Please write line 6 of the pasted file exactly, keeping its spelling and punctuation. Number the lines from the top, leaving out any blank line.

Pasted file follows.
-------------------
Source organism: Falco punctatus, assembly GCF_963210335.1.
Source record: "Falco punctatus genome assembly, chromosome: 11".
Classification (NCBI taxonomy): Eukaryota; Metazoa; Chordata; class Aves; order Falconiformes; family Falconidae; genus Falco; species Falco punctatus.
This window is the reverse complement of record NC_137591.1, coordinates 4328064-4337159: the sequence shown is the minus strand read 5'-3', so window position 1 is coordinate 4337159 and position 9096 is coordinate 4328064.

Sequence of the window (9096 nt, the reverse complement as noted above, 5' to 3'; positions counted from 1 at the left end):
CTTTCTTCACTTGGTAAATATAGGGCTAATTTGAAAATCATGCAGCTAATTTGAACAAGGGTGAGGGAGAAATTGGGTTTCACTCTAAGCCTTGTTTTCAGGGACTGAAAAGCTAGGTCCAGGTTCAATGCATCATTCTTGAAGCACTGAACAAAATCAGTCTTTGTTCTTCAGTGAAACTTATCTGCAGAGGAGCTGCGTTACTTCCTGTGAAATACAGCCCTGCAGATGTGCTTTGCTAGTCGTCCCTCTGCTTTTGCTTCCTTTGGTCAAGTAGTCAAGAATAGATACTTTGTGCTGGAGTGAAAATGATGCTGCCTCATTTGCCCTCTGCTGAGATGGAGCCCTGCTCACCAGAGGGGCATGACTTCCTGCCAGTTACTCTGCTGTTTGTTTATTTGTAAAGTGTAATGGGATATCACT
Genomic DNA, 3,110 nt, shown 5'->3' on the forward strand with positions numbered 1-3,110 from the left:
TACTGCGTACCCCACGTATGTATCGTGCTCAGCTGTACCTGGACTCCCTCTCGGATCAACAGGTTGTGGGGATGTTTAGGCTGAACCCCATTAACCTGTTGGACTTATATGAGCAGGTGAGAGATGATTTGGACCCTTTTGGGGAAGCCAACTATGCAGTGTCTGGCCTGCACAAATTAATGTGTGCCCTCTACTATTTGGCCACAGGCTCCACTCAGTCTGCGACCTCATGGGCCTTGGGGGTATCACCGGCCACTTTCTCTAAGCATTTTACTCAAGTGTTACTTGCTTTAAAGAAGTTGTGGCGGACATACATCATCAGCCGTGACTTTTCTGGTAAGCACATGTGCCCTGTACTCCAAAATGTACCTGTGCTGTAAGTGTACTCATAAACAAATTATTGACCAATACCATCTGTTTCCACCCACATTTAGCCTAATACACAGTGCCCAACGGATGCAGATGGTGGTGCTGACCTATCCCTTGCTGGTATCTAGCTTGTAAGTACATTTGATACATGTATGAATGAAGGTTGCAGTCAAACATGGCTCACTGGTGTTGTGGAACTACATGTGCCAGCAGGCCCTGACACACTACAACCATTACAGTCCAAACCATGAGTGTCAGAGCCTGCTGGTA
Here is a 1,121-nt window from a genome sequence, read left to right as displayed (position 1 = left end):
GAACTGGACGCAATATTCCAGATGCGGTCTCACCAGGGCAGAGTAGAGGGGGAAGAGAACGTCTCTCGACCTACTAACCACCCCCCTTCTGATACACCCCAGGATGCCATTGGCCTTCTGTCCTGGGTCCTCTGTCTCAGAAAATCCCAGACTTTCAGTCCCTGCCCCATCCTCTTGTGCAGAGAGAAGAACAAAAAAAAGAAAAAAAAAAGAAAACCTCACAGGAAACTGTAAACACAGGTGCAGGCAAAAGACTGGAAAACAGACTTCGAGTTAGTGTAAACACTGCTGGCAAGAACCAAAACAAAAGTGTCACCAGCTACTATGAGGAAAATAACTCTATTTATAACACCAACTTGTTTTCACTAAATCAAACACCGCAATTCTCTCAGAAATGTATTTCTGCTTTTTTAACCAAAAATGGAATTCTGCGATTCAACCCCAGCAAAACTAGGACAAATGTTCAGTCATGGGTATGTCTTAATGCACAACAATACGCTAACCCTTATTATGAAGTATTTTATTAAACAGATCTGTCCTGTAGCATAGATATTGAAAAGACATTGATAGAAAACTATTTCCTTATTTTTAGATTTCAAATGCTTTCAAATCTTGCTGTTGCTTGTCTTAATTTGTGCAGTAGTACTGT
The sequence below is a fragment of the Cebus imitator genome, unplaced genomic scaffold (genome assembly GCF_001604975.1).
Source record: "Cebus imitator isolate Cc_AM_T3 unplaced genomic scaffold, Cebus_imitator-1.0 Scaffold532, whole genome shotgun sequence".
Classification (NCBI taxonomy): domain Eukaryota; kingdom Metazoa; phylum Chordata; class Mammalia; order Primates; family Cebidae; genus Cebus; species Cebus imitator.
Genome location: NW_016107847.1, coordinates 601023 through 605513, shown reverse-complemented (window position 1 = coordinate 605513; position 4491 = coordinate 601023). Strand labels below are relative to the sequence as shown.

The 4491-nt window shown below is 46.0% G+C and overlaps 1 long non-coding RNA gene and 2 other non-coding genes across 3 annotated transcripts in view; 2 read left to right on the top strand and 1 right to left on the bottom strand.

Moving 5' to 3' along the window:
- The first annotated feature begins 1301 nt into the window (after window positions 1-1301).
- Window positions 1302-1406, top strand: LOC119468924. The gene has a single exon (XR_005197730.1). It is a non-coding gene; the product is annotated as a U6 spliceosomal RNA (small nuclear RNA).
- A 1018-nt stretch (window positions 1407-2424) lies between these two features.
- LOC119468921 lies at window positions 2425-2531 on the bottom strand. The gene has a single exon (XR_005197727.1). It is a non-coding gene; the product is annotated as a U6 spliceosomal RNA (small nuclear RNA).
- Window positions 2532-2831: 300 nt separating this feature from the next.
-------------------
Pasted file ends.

CTTTCTTCACTTGGTAAATATAGGGCTAATTTGAAAATCATGCAGCTAATTTGAACAAGGGTGAGGGAGAAATTGGGTTTCACTCTAAGCCTTGTTTTCAGGGACTGAAAAGCTAGGTCCAGGTTCAATGCATCATTCTTGAAGCACTGAACAAAATCAGTCTTTGTTCTTCAGTGAAACTTATCTGCAGAGGAGCTGCGTTACTTCCTGTGAAATACAGCCCTGCAGATGTGCTTTGCTAGTCGTCCCTCTGCTTTTGCTTCCTTTGGTCAAGTAGTCAAGAATAGATACTTTGTGCTGGAGTGAAAATGATGCTGCCTCATTTGCCCTCTGCTGAGATGGAGCCCTGCTCACCAGAGGGGCATGACTTCCTGCCAGTTACTCTGCTGTTTGTTTATTTGTAAAGTGTAATGGGATATCACT